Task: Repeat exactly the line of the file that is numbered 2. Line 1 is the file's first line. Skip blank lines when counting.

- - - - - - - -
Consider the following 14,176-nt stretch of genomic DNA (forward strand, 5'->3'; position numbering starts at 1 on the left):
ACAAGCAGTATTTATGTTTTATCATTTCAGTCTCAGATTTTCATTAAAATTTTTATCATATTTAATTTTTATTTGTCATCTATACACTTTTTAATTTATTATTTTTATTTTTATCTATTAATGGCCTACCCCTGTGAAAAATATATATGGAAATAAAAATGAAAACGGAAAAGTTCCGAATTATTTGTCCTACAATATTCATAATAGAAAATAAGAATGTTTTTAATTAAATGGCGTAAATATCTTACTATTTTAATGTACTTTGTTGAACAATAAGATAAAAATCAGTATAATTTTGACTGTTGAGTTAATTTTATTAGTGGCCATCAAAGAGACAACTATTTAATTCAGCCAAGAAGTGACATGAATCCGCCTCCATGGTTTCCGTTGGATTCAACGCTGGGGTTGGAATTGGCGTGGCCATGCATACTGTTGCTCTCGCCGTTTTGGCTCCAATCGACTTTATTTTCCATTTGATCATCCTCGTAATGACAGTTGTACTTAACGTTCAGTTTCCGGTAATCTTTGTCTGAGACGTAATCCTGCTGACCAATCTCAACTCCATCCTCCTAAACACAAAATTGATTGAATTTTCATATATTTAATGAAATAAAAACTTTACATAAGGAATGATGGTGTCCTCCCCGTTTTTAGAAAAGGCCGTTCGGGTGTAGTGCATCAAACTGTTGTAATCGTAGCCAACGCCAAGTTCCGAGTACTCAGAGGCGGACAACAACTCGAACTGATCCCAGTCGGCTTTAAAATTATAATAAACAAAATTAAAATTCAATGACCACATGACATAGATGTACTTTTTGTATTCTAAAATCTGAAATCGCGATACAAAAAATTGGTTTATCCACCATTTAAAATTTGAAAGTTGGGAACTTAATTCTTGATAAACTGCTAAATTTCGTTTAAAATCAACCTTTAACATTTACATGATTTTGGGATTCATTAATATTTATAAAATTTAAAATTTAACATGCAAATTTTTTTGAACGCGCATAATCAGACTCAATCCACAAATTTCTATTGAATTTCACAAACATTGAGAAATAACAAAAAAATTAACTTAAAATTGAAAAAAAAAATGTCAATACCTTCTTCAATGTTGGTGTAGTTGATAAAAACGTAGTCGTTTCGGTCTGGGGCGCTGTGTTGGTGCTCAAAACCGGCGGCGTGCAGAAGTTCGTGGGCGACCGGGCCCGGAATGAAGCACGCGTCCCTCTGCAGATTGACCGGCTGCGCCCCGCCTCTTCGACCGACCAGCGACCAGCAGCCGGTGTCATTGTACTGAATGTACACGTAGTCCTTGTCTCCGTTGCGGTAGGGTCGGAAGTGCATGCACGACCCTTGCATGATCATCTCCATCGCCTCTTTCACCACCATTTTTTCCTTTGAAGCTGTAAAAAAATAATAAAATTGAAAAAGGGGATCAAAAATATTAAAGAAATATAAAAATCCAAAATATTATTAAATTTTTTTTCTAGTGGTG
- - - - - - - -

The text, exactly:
ACAAGCAGTATTTATGTTTTATCATTTCAGTCTCAGATTTTCATTAAAATTTTTATCATATTTAATTTTTATTTGTCATCTATACACTTTTTAATTTATTATTTTTATTTTTATCTATTAATGGCCTACCCCTGTGAAAAATATATATGGAAATAAAAATGAAAACGGAAAAGTTCCGAATTATTTGTCCTACAATATTCATAATAGAAAATAAGAATGTTTTTAATTAAATGGCGTAAATATCTTACTATTTTAATGTACTTTGTTGAACAATAAGATAAAAATCAGTATAATTTTGACTGTTGAGTTAATTTTATTAGTGGCCATCAAAGAGACAACTATTTAATTCAGCCAAGAAGTGACATGAATCCGCCTCCATGGTTTCCGTTGGATTCAACGCTGGGGTTGGAATTGGCGTGGCCATGCATACTGTTGCTCTCGCCGTTTTGGCTCCAATCGACTTTATTTTCCATTTGATCATCCTCGTAATGACAGTTGTACTTAACGTTCAGTTTCCGGTAATCTTTGTCTGAGACGTAATCCTGCTGACCAATCTCAACTCCATCCTCCTAAACACAAAATTGATTGAATTTTCATATATTTAATGAAATAAAAACTTTACATAAGGAATGATGGTGTCCTCCCCGTTTTTAGAAAAGGCCGTTCGGGTGTAGTGCATCAAACTGTTGTAATCGTAGCCAACGCCAAGTTCCGAGTACTCAGAGGCGGACAACAACTCGAACTGATCCCAGTCGGCTTTAAAATTATAATAAACAAAATTAAAATTCAATGACCACATGACATAGATGTACTTTTTGTATTCTAAAATCTGAAATCGCGATACAAAAAATTGGTTTATCCACCATTTAAAATTTGAAAGTTGGGAACTTAATTCTTGATAAACTGCTAAATTTCGTTTAAAATCAACCTTTAACATTTACATGATTTTGGGATTCATTAATATTTATAAAATTTAAAATTTAACATGCAAATTTTTTTGAACGCGCATAATCAGACTCAATCCACAAATTTCTATTGAATTTCACAAACATTGAGAAATAACAAAAAAATTAACTTAAAATTGAAAAAAAAAATGTCAATACCTTCTTCAATGTTGGTGTAGTTGATAAAAACGTAGTCGTTTCGGTCTGGGGCGCTGTGTTGGTGCTCAAAACCGGCGGCGTGCAGAAGTTCGTGGGCGACCGGGCCCGGAATGAAGCACGCGTCCCTCTGCAGATTGACCGGCTGCGCCCCGCCTCTTCGACCGACCAGCGACCAGCAGCCGGTGTCATTGTACTGAATGTACACGTAGTCCTTGTCTCCGTTGCGGTAGGGTCGGAAGTGCATGCACGACCCTTGCATGATCATCTCCATCGCCTCTTTCACCACCATTTTTTCCTTTGAAGCTGTAAAAAAATAATAAAATTGAAAAAGGGGATCAAAAATATTAAAGAAATATAAAAATCCAAAATATTATTAAATTTTTTTTCTAGTGGTG